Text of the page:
YESTERDAY I was asked to present awards at the ninth Pride Of Swindon Awards, alongside the mayor, the Lord Lieutenant of Wiltshire and the leader of the council.

For me one of the most enjoyable parts of my role is being able to visit many of the voluntary groups to see first-hand not only the great work they are doing but what a real difference they are making, yet all too often they go unseen and without thanks.

Therefore the Pride of Swindon Awards are a real opportunity to pass on our collective thanks.

The original idea of an awards scheme came as a result of a conversation between former mayor Steve Wakefield, Tony Martin, of Zurich Community Trust, Shirley Ludford, of Swindon 105.5 and the then editor of the Swindon Advertiser, Dave King.

They rightly noticed that there were many people in our community doing some amazing things to benefit others, and thought that they should be recognised in some way.

The awards have gone from strength to strength. As we entered the Great Hall the nominees were greeted by a professional stage set up and the fantastic Open Door Choir - a wonderful local organisation for adults with learning disabilities - with their patron Sheila Harrod, of Kentwood Choir, beaming with pride.

I did suggest the X-Factor beckons for this group and their members were keen that I should contact Simon Cowell on their behalf.

It was like Swindon’s very own BAFTAs though, thankfully, Shirley Ludford didn’t announce the wrong winner.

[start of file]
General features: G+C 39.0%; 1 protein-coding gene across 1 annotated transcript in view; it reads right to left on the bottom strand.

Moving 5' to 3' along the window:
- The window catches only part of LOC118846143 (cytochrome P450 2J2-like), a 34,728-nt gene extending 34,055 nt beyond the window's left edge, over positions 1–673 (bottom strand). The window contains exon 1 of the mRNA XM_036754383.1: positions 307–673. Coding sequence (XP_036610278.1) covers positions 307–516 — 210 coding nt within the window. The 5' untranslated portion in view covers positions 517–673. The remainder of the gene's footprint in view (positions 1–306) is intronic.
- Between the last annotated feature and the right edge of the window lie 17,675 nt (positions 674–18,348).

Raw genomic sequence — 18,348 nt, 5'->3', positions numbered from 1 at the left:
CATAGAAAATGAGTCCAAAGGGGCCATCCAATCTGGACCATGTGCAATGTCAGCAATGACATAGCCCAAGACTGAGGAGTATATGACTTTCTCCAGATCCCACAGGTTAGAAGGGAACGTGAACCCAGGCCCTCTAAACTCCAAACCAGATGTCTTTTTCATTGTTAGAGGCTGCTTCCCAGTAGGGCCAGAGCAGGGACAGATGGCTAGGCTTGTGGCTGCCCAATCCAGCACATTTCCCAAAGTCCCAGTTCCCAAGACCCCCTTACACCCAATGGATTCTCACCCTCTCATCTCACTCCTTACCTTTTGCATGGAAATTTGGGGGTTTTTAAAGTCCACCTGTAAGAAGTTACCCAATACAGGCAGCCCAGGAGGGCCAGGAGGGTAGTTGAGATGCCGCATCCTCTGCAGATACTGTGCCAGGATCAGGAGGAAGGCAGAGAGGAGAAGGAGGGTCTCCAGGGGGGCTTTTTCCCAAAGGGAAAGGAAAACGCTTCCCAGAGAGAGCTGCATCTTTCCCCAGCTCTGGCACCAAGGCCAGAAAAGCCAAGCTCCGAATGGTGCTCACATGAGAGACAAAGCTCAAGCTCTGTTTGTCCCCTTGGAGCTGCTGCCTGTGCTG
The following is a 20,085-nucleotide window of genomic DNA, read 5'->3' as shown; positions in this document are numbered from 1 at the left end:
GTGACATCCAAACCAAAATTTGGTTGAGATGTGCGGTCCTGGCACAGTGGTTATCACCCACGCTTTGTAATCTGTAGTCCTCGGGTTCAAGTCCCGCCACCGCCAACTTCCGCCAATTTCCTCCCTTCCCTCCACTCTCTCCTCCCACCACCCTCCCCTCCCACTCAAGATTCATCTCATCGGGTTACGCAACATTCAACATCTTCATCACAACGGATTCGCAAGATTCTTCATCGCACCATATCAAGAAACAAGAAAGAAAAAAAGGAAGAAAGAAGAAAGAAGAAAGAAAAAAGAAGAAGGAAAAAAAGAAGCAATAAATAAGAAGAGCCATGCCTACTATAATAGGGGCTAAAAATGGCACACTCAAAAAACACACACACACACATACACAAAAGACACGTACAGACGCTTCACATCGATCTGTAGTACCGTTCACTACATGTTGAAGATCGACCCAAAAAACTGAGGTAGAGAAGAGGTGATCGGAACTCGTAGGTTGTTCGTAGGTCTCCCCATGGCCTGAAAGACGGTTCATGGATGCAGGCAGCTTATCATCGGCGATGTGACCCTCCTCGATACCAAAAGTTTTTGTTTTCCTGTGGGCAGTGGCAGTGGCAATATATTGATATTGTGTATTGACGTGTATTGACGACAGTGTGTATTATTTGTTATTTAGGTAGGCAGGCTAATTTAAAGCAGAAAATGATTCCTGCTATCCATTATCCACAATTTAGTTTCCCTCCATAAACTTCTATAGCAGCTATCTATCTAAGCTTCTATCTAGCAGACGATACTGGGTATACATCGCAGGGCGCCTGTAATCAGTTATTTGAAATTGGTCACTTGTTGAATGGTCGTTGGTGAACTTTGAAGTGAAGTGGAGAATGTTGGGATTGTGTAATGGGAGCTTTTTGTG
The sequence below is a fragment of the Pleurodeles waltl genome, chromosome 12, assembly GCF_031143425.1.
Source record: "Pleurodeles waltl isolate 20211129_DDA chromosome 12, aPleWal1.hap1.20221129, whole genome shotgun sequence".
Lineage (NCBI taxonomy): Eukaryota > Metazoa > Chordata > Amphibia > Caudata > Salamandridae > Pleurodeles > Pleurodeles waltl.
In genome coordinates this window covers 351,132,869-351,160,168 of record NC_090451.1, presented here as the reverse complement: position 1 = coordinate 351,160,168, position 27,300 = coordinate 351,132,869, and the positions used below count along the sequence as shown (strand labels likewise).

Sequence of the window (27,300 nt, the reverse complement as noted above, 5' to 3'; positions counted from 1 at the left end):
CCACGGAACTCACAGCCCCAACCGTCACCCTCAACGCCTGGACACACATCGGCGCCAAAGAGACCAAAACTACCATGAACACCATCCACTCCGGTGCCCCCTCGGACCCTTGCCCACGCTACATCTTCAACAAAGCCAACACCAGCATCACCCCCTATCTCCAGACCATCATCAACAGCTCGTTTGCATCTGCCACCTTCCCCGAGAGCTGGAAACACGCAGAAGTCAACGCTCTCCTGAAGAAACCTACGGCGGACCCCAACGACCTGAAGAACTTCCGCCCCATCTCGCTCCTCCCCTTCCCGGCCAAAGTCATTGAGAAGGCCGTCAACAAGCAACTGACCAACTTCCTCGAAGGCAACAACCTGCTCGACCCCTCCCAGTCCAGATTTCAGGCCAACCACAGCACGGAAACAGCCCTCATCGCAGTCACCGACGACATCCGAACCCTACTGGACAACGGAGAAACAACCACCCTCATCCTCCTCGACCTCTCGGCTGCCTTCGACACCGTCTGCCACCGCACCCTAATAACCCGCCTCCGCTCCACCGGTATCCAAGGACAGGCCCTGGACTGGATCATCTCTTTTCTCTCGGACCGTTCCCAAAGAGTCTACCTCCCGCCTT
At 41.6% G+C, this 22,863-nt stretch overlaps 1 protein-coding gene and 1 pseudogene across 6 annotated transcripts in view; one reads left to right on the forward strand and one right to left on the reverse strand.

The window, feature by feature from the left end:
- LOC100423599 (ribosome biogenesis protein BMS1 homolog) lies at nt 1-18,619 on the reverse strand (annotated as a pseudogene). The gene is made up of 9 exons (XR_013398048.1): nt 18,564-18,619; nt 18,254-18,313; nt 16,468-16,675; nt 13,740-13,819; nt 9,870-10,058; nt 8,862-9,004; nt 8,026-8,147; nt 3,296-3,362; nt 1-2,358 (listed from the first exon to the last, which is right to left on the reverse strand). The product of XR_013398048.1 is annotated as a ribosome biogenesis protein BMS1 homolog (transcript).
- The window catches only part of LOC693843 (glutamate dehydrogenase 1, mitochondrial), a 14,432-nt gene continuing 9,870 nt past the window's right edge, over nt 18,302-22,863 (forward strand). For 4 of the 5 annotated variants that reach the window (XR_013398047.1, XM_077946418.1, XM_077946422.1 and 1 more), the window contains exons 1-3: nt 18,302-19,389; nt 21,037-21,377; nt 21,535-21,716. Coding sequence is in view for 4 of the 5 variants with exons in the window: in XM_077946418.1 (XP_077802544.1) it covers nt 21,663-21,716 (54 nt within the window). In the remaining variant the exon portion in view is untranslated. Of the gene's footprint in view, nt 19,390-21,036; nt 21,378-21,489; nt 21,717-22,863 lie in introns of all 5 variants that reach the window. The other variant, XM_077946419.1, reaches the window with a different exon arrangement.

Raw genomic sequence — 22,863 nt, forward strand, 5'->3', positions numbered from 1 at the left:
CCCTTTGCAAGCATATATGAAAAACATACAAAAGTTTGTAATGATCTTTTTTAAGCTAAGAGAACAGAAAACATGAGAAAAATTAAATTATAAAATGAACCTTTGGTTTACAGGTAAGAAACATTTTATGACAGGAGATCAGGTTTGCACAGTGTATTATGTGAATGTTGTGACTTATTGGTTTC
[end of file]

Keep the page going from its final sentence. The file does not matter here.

We had a real mix of individual volunteers and groups being nominated, including representatives from: Let’s Hear Swindon, Penhill Street Reps, Swindon International Women’s Day, Swindon Down Syndrome Group, Wiltshire Wildlife Trust, Haydon Artists, Penhill Guides, Swindon Soft Ball, SMAG - Swindon Museum And Art Gallery Volunteer Team, Harbour Project, Swindon Carers Centre, TWIGS, Prime Theatre, Save Swindon’s Libraries, the Witness Service and many, many more.

The backgrounds for each of the nominations were impressive, but none more so than Oscar Moulding, the youngest nominee aged just nine who has muscular dystrophy.

Despite his own challenges he was determined to send a special gift to his disabled friend Sophija in Bosnia to help her become more mobile.

Oscar wanted to raise £800 so he could ship the £9,500 motorised wheelchair he had outgrown to his friend.

He has been friends with Sophija for many years and understands her difficulties with a manual wheelchair, which is why he was so determined to help her be more independent and able to play with her younger brother.

He not only raised the £800, but he raised more than £2,000 which allowed for further adaptations to the chair.

This really summed up what a difference someone can make and the audience showed what a very worthy nominee he was.

Speaking to people at the event I was struck by how proud they were to have been nominated.

We are all grateful for everything they do and we hope through events like this they can help be the inspiration for others to make such a positive contribution to our local community.

We can all be very proud of our unsung heroes and a huge congratulations to all the nominees and winners. The Mayor Eric Shaw was absolutely spot on when he said: “Swindon does a lot of things very well - and this event is one of the best.”